One of the few things that can wash out the bad aftertaste of 2006's In with the Out Crowd is a look back at Less Than Jake's earlier days. Hopefully with every writing and recording decision seemingly back in the band's hands with the launch of their own label, Sleep It Off, we won't have to rely on reissues to remember Less Than Jake has -- generally -- been one of the more consistent and reliable third wave ska-pop-punk bands. However, second (or third) looks at albums like Goodbye Blue & White, Losers, Kings and Things We Don't Understand and Pezcore certainly don't hurt...or do they?
With their releases previously spread across a number of different labels (Asian Man, No Idea, Capitol, Fueled by Ramen, etc. al.), it makes sense that the band would want to compile them into their very own hands and onto one singular label. Still, the band's penchant for repackaging and reissuing their albums is admittedly growing tiresome. Pezcore was originally released on Dill Records in 1995, given a wider release via Asian Man later that year and given a 10th anniversary treatment in 2002 on Fueled by Ramen. Goodbye Blue & White originally saw a release on No Idea Records and was available exclusively through the band's mailorder; Fueled by Ramen altered the track listing a bit and re-released it later on. Losers is at least seeing its first reissue here.
Now, there are two major things meant to entice potential buyers. One is the massive packaging and slightly reconfigured artwork. All come in sharp, thick digipaks with, more or less, Day-Glo-ified versions of the album's original artwork. The second is the fact a DVD accompanies each release: Pezcore's is -- seemingly -- the February 2007 performance when the band played the album in its entirety. It’s a pretty straightforward performance, but the band sounds good and the video is plenty clear. It would be nice for Chris Demakes to have half as much energy as his bandmates, as he mostly stands in place stoically, but it isn’t too much of a bother. As for the other two albums, the band never actually played them in full -- recently, at least -- and thus they’re actually loose compilations of a majority of each album. Goodbye Blue & White fares a little better, but both essentially span practically the band’s entire existence, different band members and all. You get performances from some Halloween shows (and thusly some ridiculous costumes); fans on stage skanking to their favorite old tunes (the highlight is a guy Demakes describes as military-looking joining the band on stage to sing and dance along to “Losing Streak”); Demakes in a variety of bizarre get-ups; and interesting video -- be it fan-held camcorders or more professionally shot scenes -- of the band playing on outdoor or tiny club stages to sparse crowds. Warped Tours, basements -- it’s all here. It’s definitely an interesting compilation for the LTJ historian; however, the fact that the individual performances randomly fade in and out -- of songs from other albums or general banter -- certainly gives it a terribly choppy production flow.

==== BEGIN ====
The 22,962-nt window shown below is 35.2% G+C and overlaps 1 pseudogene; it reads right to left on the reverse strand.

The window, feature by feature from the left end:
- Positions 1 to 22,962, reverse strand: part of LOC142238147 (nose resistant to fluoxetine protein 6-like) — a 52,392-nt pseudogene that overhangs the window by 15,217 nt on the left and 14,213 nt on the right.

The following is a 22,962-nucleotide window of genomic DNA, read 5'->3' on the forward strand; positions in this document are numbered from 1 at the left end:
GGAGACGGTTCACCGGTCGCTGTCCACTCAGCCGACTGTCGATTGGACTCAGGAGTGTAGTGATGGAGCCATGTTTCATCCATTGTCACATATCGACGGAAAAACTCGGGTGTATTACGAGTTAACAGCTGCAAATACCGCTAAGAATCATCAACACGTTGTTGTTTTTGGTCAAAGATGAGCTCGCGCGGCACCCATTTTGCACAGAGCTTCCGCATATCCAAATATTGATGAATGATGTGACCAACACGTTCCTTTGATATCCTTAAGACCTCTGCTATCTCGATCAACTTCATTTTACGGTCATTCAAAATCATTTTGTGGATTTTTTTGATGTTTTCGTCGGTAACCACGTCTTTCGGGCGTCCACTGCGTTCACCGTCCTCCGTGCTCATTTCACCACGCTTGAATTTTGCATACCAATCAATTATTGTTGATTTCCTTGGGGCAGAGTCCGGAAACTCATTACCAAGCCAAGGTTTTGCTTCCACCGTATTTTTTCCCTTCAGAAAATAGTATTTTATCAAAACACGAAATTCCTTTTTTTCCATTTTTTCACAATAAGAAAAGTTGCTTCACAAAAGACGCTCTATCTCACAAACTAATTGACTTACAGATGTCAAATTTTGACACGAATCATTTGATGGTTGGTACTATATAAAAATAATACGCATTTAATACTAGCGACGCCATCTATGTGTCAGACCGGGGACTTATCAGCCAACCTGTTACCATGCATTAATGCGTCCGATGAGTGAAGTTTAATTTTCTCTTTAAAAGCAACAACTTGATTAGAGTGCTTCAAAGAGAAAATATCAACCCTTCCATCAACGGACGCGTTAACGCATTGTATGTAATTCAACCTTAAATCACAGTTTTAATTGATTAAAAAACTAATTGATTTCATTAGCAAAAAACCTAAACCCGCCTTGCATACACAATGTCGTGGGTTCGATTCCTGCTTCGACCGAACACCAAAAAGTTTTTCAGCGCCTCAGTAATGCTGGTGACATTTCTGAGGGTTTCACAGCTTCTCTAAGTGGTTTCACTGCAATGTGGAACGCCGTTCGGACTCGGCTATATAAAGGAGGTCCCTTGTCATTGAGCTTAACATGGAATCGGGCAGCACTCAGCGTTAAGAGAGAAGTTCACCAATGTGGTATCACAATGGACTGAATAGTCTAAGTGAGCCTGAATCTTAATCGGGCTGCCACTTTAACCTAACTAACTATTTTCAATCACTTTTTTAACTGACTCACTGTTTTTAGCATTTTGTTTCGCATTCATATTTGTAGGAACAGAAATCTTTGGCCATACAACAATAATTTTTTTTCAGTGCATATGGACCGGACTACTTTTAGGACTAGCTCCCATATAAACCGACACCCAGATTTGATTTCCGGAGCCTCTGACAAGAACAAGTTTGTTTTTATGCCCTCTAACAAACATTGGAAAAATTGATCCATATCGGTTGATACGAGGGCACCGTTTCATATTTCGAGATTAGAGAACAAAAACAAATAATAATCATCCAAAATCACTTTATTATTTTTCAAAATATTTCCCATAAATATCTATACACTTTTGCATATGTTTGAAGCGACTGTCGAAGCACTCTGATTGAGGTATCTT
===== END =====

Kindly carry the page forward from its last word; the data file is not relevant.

The albums themselves are untouched. The track listings remain and no remixing and/or remastering jobs were applied. That’s fine, since the albums sounded okay in the first place. Pezcore is still a wonderful debut full of the band’s awesome, signature earnest early jams like “My Very Own Flag,” “Growing Up on a Couch” and “Where the Hell is Mike Sinkovich?”; while it hardly matches up with later releases, Losers actually sounds a bit better with age; still, Goodbye Blue & White remains an achingly mediocre collections disc, with most of its highlights coming in alternate versions of tracks that already appear on more popular albums (“Scott Farcas Takes It on the Chin,” “Cheez,” “Dopeman”). The liner notes for Pezcore and Losers contain the lyrics, while Blue & White’s is merely the full story of the band’s first touring van the album was named after.
With 2004’s The People’s History of Less Than Jake (apparently scheduled for a re-release, as well) already providing plenty of live documentation through the band’s career, only hardcore fans may carry interest in what’s basically the second and third parts of a trilogy. Additionally, chances are you already own one version or another of the above albums. However, those whose discographies are still absent of Pezcore and Losers have a decent amount of incentive to fulfill each’s physical presence. Goodbye Blue & White might be only for the most serious completist -- since a “normal” completist likely acquired it years ago, anyway.